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Kevin Allen

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About Kevin Allen

  • Rank
    500 Club

Personal Information

  • Occupation
    Experiential, Scenic and Lighting Designer
  • Homepage
    klad.com
  • Hobbies
    figurative drawing
  • Location
    New York City

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  1. Me too. I think Ia also sked for this years back as well. I generally use the edit symbol functionality to detail parts of a design, or I have to have a design layer. Being able to create a SLVP from the edit symbol window would clean up my files.
  2. Looks, to me, like you would need to model the floor and the ceiling grid, and use a black background, Keep the light restricted tot he area of the stand.
  3. I think I've had the same issue. I generally use simple procedural textures. I recall trying to get a wood grain. but I could not control the direction, so I modified the design.
  4. if you convert, keep a copy of the subdivision for future edits. I'm not an engineer, but I can see how mapping directions on faces could be an issue.
  5. I have to check, but this seems odd.It might require using the split tool and multiple textures.
  6. hmmm, I can't seem to convert to Generic Solid either using v2020. I can convert to a mesh, but that should only provide a shell. Looking at the 'floors' above, I would think that getting the solid from the subdivision would be the first step. Then modeling the outside of the walls and floors as an overall 3D object using simple extrudes and Add Solids would give you something to Subtract from the generic Solid and then the interior detailing could be modeled. I would doo all of this on different design layers to keep everything lined up and to meep the individual objects easier to see as you work. That said, the failure of the convert to generic solid seems to be a bug. I don't think either NURBS or using Multiple extrudes will give you what you want. That said, perhaps, and maybe w=using a simply exterment, model the interior hollow, then subtract that from the 'cardboard' overall shape (having assembled that using add solids to make one object), then Co avert the result to a subdivision and while not touching the interior, work on the exterior surface?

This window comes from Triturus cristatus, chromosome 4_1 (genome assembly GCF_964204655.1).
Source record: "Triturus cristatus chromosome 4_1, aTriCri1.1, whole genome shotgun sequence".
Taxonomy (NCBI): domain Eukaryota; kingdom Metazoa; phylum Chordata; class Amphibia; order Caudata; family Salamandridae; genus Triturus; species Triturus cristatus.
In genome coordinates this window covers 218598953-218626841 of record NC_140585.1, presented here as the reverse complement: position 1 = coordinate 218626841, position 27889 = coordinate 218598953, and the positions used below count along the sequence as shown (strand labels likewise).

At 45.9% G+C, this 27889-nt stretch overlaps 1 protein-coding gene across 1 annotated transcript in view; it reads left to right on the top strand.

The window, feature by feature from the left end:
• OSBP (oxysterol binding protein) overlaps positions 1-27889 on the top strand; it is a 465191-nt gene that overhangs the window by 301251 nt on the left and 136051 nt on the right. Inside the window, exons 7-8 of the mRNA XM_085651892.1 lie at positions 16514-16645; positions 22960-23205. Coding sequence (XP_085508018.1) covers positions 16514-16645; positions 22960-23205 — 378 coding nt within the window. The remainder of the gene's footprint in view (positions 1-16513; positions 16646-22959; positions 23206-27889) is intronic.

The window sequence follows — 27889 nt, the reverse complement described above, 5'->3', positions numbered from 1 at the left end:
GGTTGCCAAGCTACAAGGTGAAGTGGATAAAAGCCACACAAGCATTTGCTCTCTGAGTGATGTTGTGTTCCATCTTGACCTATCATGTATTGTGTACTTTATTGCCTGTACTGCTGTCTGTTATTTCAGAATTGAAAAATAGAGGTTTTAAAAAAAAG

7. You should be able to post here or send a forum message or email klad@klad.com
  8. It really is best practice in Vectorworks to draw in scale not in 1:1 for large objects. In terms of the hollowing out. You can convert the Subdivision object to a generic solid, duplicate and scale down the solid and then Model>Subtract to give you 'walls.' However when you do that conversion you can no longer model the object. I'm thinking there is also a way to do this and keep the object as a subdivision, although that's more difficult and would require some thought. Using the ethos above, the walls would be very regular, keeping it as a subdivision, would allow for irregular modeling.
  9. Hmmm, kind of a PITA, but you could do the detail in a separate document and reimport back. Possibly as a DLVP.
  10. I do go back to the texture. I wouldn't try to model every last bit of geometry, let a bump map really help you.
  11. I might start with something like this, les complex, convert to subdivision and model further.
  12. Not seeing what you’ve done or what you want, I think the answer is less in the model than in the texture. I would use the noise option in the bump shader.

 

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